Saturday, October 15, 2016

Election 2016: What The Glass Ceiling Looks Like

[This started out fairly focused, but the causes of the glass ceiling for women aren't simple.  Nor do they explain everything in this election.   This isn't intended to be the final treatise on obstacles Hillary Clinton faces in her campaign because she's a woman.  But it is intended to give it some context.  The basic point is this:  Because she is a woman she has more hurdles on her way to the White House than a man would and here are some reasons why and some numbers.]

Rarely are women kept out of higher positions simply because they are women.  No, it's because they aren't aggressive enough, or they're too aggressive.  There are gaps in their resume, or times when they weren't in the office when we needed them (maybe because they took off time to have and care for a child while the fathers stayed at work.)

Deborah Tannen has spent her career as a linguist documenting the differences between men and women's talk and why they handicap women in male dominated institutions.

Norming is one of her topics. [I can't find a good overview.  Try checking out her book Talking 9-5.] The norm has traditionally been a white male in a suit.  That's what leaders are supposed to look like.  And people who don't look (and act) like a white male, have trouble moving up out of subordinate roles.  Not so much because they are women, but because they aren't men. They don't match our image of the Norm.    Individuals who differ from that norm stand out.  They don't fit in.  The more they differ from how we expect them to look and act, the harder it will be for them to succeed.  Maybe they're just not part of the team, like the white males who don't wear a suit or don't go out drinking with the guys.    Blacks stand out, because they're not white.  The whiter they are, the less they stand out.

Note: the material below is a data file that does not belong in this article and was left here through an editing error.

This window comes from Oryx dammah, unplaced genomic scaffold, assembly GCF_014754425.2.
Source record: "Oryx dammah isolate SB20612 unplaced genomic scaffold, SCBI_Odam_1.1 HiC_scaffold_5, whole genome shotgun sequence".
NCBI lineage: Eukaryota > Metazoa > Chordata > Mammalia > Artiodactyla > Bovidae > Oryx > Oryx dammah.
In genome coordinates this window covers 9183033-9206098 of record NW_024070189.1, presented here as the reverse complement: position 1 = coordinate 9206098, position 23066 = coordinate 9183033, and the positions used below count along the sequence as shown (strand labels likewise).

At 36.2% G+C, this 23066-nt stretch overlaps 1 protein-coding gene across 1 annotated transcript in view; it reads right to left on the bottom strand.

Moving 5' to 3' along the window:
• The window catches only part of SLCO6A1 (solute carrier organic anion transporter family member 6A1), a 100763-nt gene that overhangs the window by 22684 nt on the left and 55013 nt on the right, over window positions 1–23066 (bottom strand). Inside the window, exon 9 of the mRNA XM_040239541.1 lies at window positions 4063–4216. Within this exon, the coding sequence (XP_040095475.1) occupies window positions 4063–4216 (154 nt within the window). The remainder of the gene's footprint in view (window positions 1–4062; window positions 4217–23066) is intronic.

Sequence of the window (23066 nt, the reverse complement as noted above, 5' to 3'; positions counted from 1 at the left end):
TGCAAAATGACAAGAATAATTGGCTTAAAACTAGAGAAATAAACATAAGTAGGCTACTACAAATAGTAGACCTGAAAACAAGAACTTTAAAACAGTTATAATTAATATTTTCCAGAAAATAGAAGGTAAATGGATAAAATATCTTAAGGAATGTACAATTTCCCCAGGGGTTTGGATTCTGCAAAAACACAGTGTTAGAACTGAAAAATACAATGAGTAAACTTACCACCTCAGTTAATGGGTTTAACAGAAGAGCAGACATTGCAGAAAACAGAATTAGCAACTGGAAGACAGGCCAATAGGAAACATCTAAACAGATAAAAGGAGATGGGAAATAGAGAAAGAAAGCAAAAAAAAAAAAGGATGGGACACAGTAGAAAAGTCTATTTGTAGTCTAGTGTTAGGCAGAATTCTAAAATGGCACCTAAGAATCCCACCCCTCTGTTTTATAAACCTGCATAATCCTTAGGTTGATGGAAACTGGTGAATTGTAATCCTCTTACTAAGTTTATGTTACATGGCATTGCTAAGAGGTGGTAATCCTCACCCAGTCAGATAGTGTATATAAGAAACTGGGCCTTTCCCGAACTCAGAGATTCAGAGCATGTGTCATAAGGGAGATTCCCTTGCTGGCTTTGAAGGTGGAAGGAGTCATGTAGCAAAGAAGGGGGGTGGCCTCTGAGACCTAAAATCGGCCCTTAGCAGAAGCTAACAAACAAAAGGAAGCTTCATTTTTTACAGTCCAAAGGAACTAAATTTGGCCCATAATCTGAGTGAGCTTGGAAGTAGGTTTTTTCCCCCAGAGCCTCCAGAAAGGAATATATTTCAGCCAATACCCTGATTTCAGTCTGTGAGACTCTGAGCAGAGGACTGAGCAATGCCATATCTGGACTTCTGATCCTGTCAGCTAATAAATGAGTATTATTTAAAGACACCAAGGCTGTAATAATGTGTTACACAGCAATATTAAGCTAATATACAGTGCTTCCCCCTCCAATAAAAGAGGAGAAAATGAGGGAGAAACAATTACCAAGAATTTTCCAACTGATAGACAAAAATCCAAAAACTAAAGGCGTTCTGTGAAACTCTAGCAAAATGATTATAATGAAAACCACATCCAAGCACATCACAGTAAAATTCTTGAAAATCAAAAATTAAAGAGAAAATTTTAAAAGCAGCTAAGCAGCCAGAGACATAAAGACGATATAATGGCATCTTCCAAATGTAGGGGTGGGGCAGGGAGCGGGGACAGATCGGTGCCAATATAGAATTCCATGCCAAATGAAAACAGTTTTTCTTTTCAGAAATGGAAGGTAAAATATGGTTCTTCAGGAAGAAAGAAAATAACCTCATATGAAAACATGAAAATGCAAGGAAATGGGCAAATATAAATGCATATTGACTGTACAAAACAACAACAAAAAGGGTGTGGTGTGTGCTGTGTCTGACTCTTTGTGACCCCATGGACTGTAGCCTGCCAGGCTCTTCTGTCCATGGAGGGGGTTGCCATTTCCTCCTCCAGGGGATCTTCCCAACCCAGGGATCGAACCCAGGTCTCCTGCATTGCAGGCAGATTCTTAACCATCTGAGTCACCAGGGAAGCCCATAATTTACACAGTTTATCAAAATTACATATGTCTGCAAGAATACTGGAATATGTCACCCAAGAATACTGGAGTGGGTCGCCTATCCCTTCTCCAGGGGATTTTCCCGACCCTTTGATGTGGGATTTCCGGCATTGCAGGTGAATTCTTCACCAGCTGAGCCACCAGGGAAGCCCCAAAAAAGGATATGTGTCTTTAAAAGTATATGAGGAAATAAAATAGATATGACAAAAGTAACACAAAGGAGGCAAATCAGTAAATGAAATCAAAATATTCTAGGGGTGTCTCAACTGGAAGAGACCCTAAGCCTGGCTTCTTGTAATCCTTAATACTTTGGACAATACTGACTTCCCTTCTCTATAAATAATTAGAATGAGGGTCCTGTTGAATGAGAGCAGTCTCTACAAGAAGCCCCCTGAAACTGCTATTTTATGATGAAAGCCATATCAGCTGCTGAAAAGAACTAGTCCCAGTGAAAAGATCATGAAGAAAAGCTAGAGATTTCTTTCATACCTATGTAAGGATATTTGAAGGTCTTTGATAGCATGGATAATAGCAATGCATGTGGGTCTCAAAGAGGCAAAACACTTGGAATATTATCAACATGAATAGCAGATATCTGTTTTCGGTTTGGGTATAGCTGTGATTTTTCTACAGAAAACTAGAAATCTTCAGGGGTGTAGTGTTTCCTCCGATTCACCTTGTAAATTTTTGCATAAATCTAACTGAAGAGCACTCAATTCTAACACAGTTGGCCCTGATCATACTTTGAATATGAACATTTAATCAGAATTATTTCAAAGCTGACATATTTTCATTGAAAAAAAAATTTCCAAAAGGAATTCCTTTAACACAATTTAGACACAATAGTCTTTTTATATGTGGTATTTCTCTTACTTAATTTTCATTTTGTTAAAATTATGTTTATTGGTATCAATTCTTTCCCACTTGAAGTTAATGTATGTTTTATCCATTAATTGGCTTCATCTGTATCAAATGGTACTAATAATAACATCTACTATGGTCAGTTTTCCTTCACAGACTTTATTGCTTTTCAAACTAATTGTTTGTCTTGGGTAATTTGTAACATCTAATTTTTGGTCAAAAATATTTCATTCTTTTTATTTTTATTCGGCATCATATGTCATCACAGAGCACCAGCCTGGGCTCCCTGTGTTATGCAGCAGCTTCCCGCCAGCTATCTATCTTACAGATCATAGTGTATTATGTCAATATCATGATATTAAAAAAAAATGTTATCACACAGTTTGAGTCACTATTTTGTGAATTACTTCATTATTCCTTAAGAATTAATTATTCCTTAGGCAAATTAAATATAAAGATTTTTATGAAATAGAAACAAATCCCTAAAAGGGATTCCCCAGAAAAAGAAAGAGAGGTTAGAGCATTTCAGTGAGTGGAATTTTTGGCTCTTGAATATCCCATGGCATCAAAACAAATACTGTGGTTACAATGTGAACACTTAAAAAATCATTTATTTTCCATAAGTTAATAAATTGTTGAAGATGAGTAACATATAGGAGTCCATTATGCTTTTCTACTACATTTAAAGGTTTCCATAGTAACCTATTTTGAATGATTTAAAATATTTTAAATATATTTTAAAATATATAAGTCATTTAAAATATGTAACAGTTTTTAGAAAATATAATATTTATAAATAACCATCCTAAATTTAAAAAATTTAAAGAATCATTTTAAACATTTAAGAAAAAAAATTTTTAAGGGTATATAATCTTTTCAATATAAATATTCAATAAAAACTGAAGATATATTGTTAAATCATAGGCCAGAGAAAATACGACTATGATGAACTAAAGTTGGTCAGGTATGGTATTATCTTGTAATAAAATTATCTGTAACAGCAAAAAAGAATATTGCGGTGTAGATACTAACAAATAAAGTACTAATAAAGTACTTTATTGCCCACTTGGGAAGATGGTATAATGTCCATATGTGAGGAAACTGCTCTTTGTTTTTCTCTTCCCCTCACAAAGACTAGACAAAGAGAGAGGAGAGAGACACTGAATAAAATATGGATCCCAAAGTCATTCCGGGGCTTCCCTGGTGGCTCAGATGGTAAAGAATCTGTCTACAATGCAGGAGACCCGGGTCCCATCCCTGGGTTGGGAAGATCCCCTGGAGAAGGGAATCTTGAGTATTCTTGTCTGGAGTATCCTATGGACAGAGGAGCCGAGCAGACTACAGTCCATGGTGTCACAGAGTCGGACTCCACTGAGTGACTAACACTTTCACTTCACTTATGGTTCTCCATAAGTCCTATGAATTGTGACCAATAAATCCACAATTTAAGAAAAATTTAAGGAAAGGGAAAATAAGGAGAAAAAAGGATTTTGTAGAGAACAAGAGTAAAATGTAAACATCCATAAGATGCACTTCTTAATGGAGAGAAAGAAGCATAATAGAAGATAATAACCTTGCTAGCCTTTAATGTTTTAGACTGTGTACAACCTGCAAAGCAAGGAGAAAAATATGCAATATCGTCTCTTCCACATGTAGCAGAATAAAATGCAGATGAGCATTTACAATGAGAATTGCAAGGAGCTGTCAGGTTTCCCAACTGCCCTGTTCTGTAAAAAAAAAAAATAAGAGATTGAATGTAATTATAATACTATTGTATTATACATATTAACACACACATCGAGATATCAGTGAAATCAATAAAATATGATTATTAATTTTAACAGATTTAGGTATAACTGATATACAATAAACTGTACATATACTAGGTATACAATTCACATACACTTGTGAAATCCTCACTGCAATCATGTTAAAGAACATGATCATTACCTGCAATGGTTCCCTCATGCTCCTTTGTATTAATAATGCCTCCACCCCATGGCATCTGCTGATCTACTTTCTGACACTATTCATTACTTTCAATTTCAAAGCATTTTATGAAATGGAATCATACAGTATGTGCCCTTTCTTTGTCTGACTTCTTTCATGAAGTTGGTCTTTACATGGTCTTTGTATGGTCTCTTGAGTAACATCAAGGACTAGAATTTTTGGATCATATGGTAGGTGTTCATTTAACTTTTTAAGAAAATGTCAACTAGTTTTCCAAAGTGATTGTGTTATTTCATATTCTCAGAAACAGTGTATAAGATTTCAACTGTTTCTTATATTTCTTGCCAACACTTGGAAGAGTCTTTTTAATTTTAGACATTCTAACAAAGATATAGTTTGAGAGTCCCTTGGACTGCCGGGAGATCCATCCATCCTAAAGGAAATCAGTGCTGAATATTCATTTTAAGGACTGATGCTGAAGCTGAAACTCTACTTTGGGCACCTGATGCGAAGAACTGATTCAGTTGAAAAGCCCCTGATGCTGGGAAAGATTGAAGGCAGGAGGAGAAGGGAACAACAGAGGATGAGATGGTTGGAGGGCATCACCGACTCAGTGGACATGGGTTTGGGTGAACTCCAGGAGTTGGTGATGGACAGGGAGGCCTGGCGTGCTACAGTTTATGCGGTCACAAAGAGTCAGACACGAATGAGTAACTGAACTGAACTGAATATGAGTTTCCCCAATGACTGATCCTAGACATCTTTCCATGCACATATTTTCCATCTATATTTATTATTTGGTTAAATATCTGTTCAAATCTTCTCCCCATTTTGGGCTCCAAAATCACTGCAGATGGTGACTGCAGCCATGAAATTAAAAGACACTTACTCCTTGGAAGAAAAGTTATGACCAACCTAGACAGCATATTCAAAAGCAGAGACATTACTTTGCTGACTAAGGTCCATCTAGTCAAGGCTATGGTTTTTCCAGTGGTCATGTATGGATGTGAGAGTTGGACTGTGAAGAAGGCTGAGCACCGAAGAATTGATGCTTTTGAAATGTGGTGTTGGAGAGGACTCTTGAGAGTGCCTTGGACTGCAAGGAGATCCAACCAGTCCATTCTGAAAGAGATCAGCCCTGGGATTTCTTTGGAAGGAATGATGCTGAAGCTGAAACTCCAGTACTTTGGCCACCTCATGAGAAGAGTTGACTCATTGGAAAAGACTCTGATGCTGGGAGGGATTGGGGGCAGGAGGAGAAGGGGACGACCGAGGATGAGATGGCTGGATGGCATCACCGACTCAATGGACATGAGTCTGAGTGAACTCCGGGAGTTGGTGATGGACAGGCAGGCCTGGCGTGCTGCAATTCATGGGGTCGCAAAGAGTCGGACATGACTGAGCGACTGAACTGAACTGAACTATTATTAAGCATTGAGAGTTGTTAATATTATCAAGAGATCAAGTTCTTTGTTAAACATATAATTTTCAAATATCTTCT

Women stand out in a lose-lose sort of way.  The more they try to look or sound like men - cut their hair short, wear suits, raise their voices, talk dirty - the less they look like the women men think they should look like.  We've all seen the lists of descriptors for men and women who behave the same way.  When women act like men act, they're punished for it.   Where men are seen as strong, women are seen as pushy.   Women just don't fit our images of what the ideal leader should look like and men (and women) don''t see this as discrimination.  For them it's simply 'the truth.'

Here's a clear example of how 'norms' play a role in Americans choosing people who look like our ideal of a leader from a 2012 article on The American College President Study:
"In 1986, the first year of ACE’s college president study, the demographic profile of the typical campus leader was a white male in his 50s. He was married with children, Protestant, held a doctorate in education, and had served in his current position for six years.
Twenty-five years later, with few exceptions, the profile has not changed."
The study does note that the percentage of women presidents in those 25 years rose from ten to 26.

But underlying this, I would argue, is the fear of change, of losing power that men have in our (and most other) society.

C. Jane Kendrick on Weekend Edition today gave one reason why this happens as she talked about campaigning for Clinton in Utah:
". . . when I think about how people feel about Hillary here in Utah, it's not simply that they disagree with her. It's that they hate her. I think there's a character assassination that happened in the 1990s, long before she ever ran and I think long before Bill was president, that started with questioning women's roles and gender roles. I think she really pushed Utah's buttons.